Astoria Characters: The Plastic Bag on the Roof

It’s not the first time that someone has thrown something on my roof.

A while ago, a shiny silver ladder fell from the sky like a hammer and landed, splat, on the shingles.

Photo by Nancy A. Ruhling
Jimmy doesn’t have perfect pitch.

This time, it’s a black plastic shopping bag.

My friend Jimmy Ruchalski hurled it there.

This throwing of things, it seems to be a tradition in Astoria, one that I was initiated into on Day One of my residency.

Seventeen years ago, when I moved into my house, a stranger on the street stepped into my open front door as the moving van pulled away from the curb and pitched a new quarter up the living room stairs.

It was, he said, a Greek good-luck charm.

What Jimmy launched, though, was a bag of flannel shirts.

Photo by Nancy A. Ruhling
Stuck on the roof.

It was an accident; his aim and his arm were off.

His car was parked in front of my house, and he was cleaning it out.

The bag was on the floor of the front seat, right next to a bunch of crunched-up candy bar wrappers and empty packs of Seneca cigarettes.

He had bought the two shirts the day before at some discount store for $6.99 each and didn’t bother to try them on, because, well, why would anyone do that?

At some point, he realized that they were way too small.

Photo by Nancy A. Ruhling
Jimmy: A cigarette and a gas can.

Instead of returning them (Jimmy doesn’t have a credit card or much hair; it’s not his style to save receipts) he tossed them back into the car with no idea of what to do with them.

Until he saw me walk out of my house with my dog, Zora.

“I figured you could use these,” he says as he grandly presents them to me, oblivious of the fact that I’m an XXS and he’s an XXL. “I thought you could wear them around the house when it’s cold.”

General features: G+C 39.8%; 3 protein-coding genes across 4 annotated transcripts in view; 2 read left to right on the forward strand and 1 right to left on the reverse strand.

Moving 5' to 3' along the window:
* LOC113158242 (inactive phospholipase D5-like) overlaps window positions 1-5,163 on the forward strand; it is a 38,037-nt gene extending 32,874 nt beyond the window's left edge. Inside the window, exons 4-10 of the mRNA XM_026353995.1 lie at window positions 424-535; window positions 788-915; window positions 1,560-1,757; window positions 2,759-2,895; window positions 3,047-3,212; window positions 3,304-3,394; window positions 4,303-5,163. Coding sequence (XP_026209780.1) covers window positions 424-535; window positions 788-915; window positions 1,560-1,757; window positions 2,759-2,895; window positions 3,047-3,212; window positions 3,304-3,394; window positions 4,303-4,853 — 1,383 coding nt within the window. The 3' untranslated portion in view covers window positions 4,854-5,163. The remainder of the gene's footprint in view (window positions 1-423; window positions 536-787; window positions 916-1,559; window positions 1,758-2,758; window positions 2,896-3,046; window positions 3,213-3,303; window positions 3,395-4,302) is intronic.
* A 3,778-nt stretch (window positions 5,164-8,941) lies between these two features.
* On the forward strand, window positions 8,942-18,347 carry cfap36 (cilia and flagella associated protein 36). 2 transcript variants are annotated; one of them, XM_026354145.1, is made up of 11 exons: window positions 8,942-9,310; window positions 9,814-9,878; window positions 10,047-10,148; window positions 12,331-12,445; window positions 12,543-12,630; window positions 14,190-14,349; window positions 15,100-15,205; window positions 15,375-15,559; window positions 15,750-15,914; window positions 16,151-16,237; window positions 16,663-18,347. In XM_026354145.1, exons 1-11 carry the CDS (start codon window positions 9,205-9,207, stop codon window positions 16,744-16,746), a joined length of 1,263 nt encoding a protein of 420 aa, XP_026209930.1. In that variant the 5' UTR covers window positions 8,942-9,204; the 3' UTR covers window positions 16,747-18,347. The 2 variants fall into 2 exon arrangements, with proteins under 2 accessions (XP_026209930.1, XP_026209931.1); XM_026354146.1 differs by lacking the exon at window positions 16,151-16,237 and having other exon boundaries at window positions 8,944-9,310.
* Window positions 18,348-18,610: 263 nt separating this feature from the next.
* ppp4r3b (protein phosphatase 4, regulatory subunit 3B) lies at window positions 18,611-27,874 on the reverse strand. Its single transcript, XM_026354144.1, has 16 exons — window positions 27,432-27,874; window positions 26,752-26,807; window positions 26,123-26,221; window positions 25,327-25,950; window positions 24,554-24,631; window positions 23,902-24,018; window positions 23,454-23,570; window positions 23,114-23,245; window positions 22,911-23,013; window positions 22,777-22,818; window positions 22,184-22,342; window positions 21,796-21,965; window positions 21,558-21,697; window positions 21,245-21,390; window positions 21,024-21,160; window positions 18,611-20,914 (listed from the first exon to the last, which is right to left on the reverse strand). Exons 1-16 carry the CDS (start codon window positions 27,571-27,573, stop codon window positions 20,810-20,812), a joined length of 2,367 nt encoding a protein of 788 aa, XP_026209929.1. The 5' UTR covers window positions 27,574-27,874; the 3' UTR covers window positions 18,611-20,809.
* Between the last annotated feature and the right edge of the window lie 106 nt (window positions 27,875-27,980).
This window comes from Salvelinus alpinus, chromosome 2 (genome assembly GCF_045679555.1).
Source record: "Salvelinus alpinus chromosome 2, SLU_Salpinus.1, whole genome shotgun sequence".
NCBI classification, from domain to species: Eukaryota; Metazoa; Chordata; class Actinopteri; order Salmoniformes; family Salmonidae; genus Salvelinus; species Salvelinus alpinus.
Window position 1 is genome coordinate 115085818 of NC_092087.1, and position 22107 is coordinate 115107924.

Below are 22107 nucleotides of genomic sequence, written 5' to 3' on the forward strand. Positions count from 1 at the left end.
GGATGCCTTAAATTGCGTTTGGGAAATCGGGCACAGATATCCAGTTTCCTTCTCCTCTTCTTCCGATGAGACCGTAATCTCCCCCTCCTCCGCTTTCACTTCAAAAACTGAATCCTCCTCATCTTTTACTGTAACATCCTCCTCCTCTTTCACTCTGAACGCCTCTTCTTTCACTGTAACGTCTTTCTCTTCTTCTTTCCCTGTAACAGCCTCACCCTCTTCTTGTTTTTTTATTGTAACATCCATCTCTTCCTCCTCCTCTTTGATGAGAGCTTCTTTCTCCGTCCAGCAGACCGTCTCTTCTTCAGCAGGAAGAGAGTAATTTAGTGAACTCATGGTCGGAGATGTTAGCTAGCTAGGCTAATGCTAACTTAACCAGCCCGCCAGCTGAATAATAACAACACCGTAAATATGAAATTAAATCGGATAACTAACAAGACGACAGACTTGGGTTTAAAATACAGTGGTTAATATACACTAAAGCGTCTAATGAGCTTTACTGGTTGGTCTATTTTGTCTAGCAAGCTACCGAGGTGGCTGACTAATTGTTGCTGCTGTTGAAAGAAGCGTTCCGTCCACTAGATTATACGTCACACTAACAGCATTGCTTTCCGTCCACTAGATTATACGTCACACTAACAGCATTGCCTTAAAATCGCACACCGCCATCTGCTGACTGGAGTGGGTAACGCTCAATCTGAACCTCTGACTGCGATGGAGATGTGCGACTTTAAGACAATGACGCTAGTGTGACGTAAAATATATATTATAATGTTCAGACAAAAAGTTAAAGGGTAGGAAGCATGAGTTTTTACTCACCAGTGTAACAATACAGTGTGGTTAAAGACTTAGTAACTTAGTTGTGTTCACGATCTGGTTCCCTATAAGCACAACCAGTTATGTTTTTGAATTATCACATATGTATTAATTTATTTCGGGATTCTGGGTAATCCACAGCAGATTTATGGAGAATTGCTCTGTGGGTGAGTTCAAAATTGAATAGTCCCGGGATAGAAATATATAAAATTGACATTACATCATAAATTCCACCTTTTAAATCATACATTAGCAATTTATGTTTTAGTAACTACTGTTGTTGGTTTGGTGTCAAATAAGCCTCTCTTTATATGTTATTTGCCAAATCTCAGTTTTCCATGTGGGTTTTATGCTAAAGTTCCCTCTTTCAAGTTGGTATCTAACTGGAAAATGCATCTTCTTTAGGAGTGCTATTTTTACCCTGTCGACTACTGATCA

“Sure,” I say, figuring that I have several friends they might fit.

While my back was turned, Jimmy, with a mighty fling, pitches the bag at my front porch.

And misses. By a wide, long fly-me-to-the-moon shot.

“Oh, no,” he says. “I just threw the bag on your roof. Do you want me to go up and get it?”

I first encountered Jimmy, grizzled and gregarious, while shoveling myself out from The Great Blizzard of 2015.

The snow looked so pristine pretty in the January sunlight that I replaced my shovel with my smartphone, hoping to record the activities of what turned out to be a day of dubious historical distinction.

Jimmy, who I later found out lived on Crescent Street’s apartment row across from St. John’s Prep, was sitting on the trunk of his old red sedan serenely smoking a cigarette, his arm resting on what I hoped was an empty gasoline can.

His car was still snowbound, and he wasn’t in any particular hurry to dig it out of its igloo.

Photo by Nancy A. Ruhling
Jimmy just retired.

After all, the tank was empty and it wasn’t going anywhere, at least not until he got himself to a gas station to get fuel.

Around the same time, Jimmy started taking care of Titus, a laid-back lab whose owner didn’t have time to exercise him.

Jimmy walks Titus, and I walk Zora; sometimes we see each other in the street and meet.

At the end of last year, Jimmy retired from his city job, which is why he was cleaning out his car when he decided to play Major League pitcher in his newly found spare time.

Photo by Nancy A. Ruhling
Jimmy got the bag down from the roof.

The black bag stayed on my roof for about a month after Jimmy’s fateful fling.

I thought about crawling out the window to retrieve it or stretching myself flat and pushing it over the edge with a 10-foot pole, but I don’t have a 10-foot pole.

A windstorm blew the bag into the roof’s gutter, where it got stuck.

Just when I had given up all hope — I couldn’t reach it from the window, and I couldn’t get the ladder through the tree to poke at it from the front steps — Jimmy came up with a grand plan.

He had a rope in the car, and he intended to lasso the bag.

When he arrives at my house, it is pitch black.

There’s no reason to wait for daylight — he has a flashlight with him.

He realizes that the rope won’t work, so he goes back to the car and gets his tall walking cane.

He climbs up the wall of my porch and stabs at the bag, but it doesn’t budge.

Now he knows exactly what to do: He wraps a wire hanger around the top of the bag in an attempt to hook it.

After five minutes of prodding, the bag falls through the tree branches and onto the ground.

“At least,” he says, grinning triumphantly, “you’ll have something to remember me by.”

Copyright 2022 by Nancy A. Ruhling